Given the likelihood of such feelings and the government’s probable belligerent response, arbitrator Smith’s decisions yesterday and arbitrator David Jones’ decision last month that there would be no wage re-opener salary increase in 2019 for Registered Nurses and Registered Psychiatric Nurses represented by United Nurses of Alberta, may have set the stage for a highly disputatious period of labour relations in Alberta for the foreseeable future.

Government seeks expressions of interest in private surgical clinics

In other health care news yesterday, the government began a search for expressions of interest from private surgical clinics to contract such procedures as hernia repairs, joint operations, and gynecological surgeries. A document published on the government’s procurement website also listed such possibilities for privatization as circumcisions and “hardware removal.”

The government claims such privatization will reduce surgical wait times. Health care experts mostly say the opposite, but in Premier Jason Kenney’s Alberta, market fundamentalist ideology can be depended upon to trump observable reality.

Docs, province seek mediator’s help to bridge negotiating gap

Meanwhile, with negotiations for a new collective deal between the province’s physicians and the government at an impasse, Health Minister Tyler Shandro and Alberta Medical Association President Christine Molnar published a joint statement yesterday saying the parties have agreed to the services of a mediator to help bridge the rift between their positions.

While most physicians are essentially independent business people, they bargain collectively for their fee deal with the government through the AMA.

8 Comments to: Arbitrator’s decision awarding 1% pay increase to some AUPE members undermines UCP austerity arguments

  1. J.E. Molnar

    February 1st, 2020

    Adhering precisely to their dogmatic conservative playbook, the UCP’s response to the salary award for AUPE by arbitrator Phyllis Smith would be farcical if it weren’t so maniacally dystopian.

    Minister Toews, clinging to his right-wing talking points, tries to stick-handle a $35 million revenue shortfall onto the backs on public sector workers — conveniently forgetting the $4.7 billion dollar tax giveaway his obtuse government ponied up to UCP shareholders — AKA, the corporate sector. Offering corporate billion dollar tax cuts, while shortchanging public services and the folks that provide them is no longer viewed as a shrewd politically voter-savvy move in Alberta (see article below). Even conservative obtuseness should have its limits, right?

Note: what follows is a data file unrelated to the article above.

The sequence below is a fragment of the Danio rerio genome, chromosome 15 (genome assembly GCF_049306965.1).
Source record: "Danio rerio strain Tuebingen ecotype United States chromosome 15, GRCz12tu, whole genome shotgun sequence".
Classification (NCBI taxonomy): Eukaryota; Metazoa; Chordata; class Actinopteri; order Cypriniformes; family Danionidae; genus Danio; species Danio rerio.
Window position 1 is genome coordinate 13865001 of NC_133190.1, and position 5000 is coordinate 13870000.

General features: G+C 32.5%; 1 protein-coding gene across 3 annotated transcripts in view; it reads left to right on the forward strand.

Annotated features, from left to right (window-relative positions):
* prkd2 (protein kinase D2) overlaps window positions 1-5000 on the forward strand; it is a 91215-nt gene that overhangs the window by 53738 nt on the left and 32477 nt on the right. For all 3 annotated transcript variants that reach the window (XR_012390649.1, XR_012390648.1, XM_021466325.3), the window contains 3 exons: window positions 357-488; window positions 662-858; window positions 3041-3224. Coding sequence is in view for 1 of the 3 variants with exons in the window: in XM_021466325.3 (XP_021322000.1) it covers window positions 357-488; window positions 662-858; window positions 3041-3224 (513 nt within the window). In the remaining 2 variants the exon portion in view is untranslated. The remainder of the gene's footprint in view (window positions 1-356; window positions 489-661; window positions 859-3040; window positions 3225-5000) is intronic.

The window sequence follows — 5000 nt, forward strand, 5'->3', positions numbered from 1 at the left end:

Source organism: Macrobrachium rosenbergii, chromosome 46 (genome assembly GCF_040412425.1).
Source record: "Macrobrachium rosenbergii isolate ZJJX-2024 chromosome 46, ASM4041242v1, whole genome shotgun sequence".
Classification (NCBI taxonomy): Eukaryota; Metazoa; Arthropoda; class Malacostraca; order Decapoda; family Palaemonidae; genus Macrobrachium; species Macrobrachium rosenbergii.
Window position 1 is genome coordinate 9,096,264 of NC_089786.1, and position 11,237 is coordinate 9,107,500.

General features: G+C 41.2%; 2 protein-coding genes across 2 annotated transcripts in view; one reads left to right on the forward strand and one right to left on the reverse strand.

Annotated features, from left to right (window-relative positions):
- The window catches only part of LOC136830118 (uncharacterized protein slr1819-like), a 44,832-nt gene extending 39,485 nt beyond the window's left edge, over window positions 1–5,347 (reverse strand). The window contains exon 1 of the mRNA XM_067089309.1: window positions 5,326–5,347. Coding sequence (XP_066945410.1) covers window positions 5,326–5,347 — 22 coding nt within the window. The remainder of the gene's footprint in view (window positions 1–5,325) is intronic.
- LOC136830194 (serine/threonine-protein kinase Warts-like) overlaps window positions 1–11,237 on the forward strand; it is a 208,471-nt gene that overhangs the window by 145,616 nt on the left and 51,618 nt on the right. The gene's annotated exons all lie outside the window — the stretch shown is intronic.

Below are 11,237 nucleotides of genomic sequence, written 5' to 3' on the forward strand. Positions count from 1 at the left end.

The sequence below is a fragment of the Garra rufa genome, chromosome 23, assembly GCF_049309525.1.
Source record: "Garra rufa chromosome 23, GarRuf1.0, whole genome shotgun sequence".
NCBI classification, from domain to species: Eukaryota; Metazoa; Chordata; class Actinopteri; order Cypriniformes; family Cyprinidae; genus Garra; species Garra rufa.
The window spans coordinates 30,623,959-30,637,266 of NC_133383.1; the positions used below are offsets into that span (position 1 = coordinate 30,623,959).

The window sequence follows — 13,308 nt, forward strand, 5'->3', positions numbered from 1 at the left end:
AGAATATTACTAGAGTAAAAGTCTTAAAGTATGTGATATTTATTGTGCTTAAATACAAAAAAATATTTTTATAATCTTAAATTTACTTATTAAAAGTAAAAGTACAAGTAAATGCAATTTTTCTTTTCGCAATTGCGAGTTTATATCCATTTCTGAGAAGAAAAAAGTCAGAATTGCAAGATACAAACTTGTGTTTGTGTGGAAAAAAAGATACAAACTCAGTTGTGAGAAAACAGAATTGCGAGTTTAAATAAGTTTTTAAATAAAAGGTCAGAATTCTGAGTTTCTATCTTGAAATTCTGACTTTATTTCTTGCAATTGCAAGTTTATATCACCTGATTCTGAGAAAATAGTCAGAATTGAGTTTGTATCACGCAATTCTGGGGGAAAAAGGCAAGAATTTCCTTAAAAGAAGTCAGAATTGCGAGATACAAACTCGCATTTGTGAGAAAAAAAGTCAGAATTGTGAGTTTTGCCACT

“Public approval of UCP government slides 12 points, poll suggests”
    https://www.cbc.ca/news/canada/calgary/ucp-thinkhq-poll-kenney-approval-alberta-honeymoon-end-1.5397567

    Reply
  2. Just Me

    February 1st, 2020

    And as with all things he touches, Kenney will just get another arbiter who will follow his worldview of all things.

    Or, better yet, just to prove that he truly is the master & commander of everyone’s destinies, Kenney will just have his toady Atty-Gen introduce some bizarre piece of legislation (Let’s call it the Alberta Labour Reform Initiative) who will effectively allow all employers in the province to break their contractual obligations and create new conditions of employment at will. The result will mean the end of collective-bargaining and a host of new standards that will effectively eliminate what little protections workers receive in Alberta. Remake the world and it will be so.

    Alberta becomes a right-to-work jurisdiction and Kenney’s already wide girth puffs up even more, turning him into a self-satisfied Webble.

    Reply
  3. Albertan

    February 1st, 2020

    Again, the 3 biggest expenses for health care in Alberta are: Physician’s fees, rural health care and, pharmaceuticals.
    Now, the physician’s fees issues are in the hands of a mediator. This brings to mind expressed regrets over the years that when universal health care was implemented, that the doctors were not salaried.
    With regard to rural health care, (the UCP got most of their votes from rural voters) is expensive because of the distances, which really cannot be avoided unless, rural health services are cut even more yet. Rural folks are already dealing with the prospect of dealing with the municipality $173 million oil and gas sector unpaid taxes shortfall, and increased policing costs, in higher property taxes. Needed infrastructure in the rural areas will also not be happening. Examples include: the upgrading of the Highway 3 bridge over the Oldman River into and out of, Lethbridge and the twinning of Highway 3 from Fort Macleod to the B.C. border and from Taber to Medicine Hat.